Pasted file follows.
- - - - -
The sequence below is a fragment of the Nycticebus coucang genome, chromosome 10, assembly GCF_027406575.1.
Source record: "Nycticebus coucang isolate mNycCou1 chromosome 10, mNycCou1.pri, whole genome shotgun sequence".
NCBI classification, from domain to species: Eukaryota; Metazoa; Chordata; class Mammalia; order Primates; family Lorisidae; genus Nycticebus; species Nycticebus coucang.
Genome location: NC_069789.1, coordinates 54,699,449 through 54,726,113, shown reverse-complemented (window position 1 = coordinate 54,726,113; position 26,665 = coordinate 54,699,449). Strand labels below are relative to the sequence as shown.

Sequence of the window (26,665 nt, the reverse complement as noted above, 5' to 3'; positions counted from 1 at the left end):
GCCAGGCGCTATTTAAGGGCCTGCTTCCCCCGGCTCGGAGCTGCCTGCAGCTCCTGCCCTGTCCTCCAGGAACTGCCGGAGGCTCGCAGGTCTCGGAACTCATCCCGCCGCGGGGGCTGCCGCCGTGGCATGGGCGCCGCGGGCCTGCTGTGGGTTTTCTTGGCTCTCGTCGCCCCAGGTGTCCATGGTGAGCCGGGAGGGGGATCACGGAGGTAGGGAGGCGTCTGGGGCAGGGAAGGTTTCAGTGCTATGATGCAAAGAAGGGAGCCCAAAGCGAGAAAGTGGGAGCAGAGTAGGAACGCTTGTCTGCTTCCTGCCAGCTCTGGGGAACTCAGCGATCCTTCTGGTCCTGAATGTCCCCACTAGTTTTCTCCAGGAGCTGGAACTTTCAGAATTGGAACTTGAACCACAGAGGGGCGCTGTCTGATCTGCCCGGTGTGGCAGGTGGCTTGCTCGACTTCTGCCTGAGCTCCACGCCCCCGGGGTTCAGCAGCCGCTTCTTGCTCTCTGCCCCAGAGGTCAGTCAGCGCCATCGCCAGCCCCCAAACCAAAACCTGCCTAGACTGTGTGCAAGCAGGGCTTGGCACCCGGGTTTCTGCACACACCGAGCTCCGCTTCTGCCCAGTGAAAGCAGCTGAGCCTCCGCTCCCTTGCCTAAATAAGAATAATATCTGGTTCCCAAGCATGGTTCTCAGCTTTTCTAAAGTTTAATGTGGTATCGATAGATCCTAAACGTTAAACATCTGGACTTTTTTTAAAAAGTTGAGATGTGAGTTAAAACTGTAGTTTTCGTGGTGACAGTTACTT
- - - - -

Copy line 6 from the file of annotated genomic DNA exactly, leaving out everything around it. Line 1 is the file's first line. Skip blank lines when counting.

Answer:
GCCAGGCGCTATTTAAGGGCCTGCTTCCCCCGGCTCGGAGCTGCCTGCAGCTCCTGCCCTGTCCTCCAGGAACTGCCGGAGGCTCGCAGGTCTCGGAACTCATCCCGCCGCGGGGGCTGCCGCCGTGGCATGGGCGCCGCGGGCCTGCTGTGGGTTTTCTTGGCTCTCGTCGCCCCAGGTGTCCATGGTGAGCCGGGAGGGGGATCACGGAGGTAGGGAGGCGTCTGGGGCAGGGAAGGTTTCAGTGCTATGATGCAAAGAAGGGAGCCCAAAGCGAGAAAGTGGGAGCAGAGTAGGAACGCTTGTCTGCTTCCTGCCAGCTCTGGGGAACTCAGCGATCCTTCTGGTCCTGAATGTCCCCACTAGTTTTCTCCAGGAGCTGGAACTTTCAGAATTGGAACTTGAACCACAGAGGGGCGCTGTCTGATCTGCCCGGTGTGGCAGGTGGCTTGCTCGACTTCTGCCTGAGCTCCACGCCCCCGGGGTTCAGCAGCCGCTTCTTGCTCTCTGCCCCAGAGGTCAGTCAGCGCCATCGCCAGCCCCCAAACCAAAACCTGCCTAGACTGTGTGCAAGCAGGGCTTGGCACCCGGGTTTCTGCACACACCGAGCTCCGCTTCTGCCCAGTGAAAGCAGCTGAGCCTCCGCTCCCTTGCCTAAATAAGAATAATATCTGGTTCCCAAGCATGGTTCTCAGCTTTTCTAAAGTTTAATGTGGTATCGATAGATCCTAAACGTTAAACATCTGGACTTTTTTTAAAAAGTTGAGATGTGAGTTAAAACTGTAGTTTTCGTGGTGACAGTTACTT